Diverse Regulation of Claudin-1 and Claudin-4 in Atopic Dermatitis

Robert Gruber, Christian Börnchen, Katharina Rose, Anne Daubmann, Thomas Volksdorf, Ewa Wladykowski, Sabine Vidal-Y-Sy, Eva M. Peters, Mogbekeloluwa Danso, Joke A. Bouwstra, Hans C. Hennies, Ingrid Moll, Matthias Schmuth, Johanna M. Brandner

Research output: Contribution to journalArticlepeer-review

108 Citations (Scopus)


Tight junctions are important for skin barrier function. The tight junction protein claudin 1 (Cldn-1) has been reported to be down-regulated in nonlesional skin of atopic dermatitis (AD) patients. In contrast, we did not observe a significant down-regulation of Cldn-1 in nonlesional skin of the AD cohort used in this study. However, for the first time, a significant down-regulation of Cldn-1 in the upper and lower epidermal layers of lesional skin was detected. In addition, there was a significant up-regulation of Cldn-4 in nonlesional, but not lesional, AD skin. For occludin, no significant alterations were observed. In an AD-like allergic dermatitis mouse model, Cldn-1 down-regulation in eczema was significantly influenced by dermal inflammation, and significantly correlated with hallmarks of eczema (ie, increased keratinocyte proliferation, altered keratinocyte differentiation, increased epidermal thickness, and impaired barrier function). In human epidermal equivalents, the addition of IL-4, IL-13, and IL-31 resulted in a down-regulation of Cldn-1, and Cldn1 knockdown in keratinocytes resulted in abnormal differentiation. In summary, we provide the first evidence that Cldn-1 and Cldn-4 are differentially involved in AD pathogenesis. Our data suggest a role of Cldn-1 in AD eczema formation triggered by inflammation.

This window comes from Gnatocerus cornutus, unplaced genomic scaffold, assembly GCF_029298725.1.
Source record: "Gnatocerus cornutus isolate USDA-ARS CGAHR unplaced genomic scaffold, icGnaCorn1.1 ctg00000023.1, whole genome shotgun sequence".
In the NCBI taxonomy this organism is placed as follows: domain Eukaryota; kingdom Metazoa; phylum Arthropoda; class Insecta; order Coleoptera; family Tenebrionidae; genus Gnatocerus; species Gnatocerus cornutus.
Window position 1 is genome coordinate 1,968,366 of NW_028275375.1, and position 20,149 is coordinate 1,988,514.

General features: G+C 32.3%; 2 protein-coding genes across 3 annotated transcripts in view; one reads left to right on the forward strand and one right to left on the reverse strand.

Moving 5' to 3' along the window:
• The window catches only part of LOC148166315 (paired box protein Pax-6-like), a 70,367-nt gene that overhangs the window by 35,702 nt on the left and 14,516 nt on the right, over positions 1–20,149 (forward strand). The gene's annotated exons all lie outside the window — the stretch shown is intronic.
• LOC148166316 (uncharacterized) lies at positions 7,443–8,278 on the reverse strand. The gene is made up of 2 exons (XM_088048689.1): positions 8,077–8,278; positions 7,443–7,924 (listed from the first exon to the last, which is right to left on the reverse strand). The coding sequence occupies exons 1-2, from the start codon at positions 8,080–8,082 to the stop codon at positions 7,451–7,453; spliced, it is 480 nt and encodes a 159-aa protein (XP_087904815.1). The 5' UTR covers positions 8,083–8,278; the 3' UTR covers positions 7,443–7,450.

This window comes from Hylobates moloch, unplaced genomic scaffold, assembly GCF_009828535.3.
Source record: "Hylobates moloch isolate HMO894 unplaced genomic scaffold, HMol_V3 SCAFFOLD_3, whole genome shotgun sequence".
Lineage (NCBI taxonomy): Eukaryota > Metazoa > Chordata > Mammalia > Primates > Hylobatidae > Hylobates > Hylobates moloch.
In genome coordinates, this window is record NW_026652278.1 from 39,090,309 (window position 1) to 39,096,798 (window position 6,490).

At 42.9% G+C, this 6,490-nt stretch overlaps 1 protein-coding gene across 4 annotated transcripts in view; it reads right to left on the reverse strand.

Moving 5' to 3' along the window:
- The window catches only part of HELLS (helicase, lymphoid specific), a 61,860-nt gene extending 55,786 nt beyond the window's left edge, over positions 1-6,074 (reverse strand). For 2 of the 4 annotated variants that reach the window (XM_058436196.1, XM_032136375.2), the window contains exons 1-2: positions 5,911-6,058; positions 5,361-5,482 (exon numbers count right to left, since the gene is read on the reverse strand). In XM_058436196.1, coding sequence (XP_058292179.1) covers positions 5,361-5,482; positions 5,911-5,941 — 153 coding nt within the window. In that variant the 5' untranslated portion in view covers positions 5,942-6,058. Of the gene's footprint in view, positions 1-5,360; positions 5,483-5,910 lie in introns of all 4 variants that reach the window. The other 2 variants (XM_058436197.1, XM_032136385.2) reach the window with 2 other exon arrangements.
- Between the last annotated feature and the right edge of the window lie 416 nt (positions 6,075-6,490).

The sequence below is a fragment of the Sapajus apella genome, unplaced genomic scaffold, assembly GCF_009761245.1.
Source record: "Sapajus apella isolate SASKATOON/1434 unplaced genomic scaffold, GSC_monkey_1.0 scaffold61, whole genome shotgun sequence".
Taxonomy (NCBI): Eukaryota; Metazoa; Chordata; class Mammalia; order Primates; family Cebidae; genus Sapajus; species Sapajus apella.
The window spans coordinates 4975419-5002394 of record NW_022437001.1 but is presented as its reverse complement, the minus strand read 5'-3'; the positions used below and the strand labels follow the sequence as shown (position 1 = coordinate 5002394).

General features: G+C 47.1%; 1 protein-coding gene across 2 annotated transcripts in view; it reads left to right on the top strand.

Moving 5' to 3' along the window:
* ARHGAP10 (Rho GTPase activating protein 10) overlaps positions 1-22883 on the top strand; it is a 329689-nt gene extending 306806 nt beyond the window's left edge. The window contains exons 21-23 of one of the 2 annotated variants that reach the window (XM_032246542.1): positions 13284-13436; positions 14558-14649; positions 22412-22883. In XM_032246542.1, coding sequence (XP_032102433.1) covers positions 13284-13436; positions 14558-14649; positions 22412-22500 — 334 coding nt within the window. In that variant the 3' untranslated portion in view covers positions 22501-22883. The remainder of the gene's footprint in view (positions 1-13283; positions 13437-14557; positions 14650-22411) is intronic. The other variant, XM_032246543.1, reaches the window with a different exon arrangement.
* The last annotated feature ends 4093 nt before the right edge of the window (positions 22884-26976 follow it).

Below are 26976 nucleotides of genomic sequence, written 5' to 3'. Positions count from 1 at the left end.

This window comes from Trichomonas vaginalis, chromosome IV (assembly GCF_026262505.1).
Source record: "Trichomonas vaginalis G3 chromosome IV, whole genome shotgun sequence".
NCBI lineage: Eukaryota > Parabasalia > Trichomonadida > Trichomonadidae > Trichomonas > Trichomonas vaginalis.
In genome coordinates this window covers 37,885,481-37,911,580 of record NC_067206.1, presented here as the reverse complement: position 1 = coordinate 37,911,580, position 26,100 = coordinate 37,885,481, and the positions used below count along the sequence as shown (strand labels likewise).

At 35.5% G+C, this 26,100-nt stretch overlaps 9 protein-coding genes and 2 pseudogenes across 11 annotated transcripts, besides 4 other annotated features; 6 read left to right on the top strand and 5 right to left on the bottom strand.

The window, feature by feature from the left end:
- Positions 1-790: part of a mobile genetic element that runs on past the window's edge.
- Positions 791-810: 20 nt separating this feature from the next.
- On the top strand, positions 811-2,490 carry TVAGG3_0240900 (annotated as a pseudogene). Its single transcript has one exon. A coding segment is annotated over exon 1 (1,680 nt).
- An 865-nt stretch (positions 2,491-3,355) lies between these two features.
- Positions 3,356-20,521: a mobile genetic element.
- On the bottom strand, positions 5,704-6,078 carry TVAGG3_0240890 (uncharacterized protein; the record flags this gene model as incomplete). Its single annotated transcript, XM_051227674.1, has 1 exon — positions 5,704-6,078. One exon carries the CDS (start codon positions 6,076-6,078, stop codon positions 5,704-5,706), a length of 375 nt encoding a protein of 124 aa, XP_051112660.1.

Original languageEnglish
Pages (from-to)2777-2789
Number of pages13
JournalAmerican Journal of Pathology
Issue number10
Early online date28 Aug 2015
Publication statusPublished - 1 Oct 2015
Externally publishedYes


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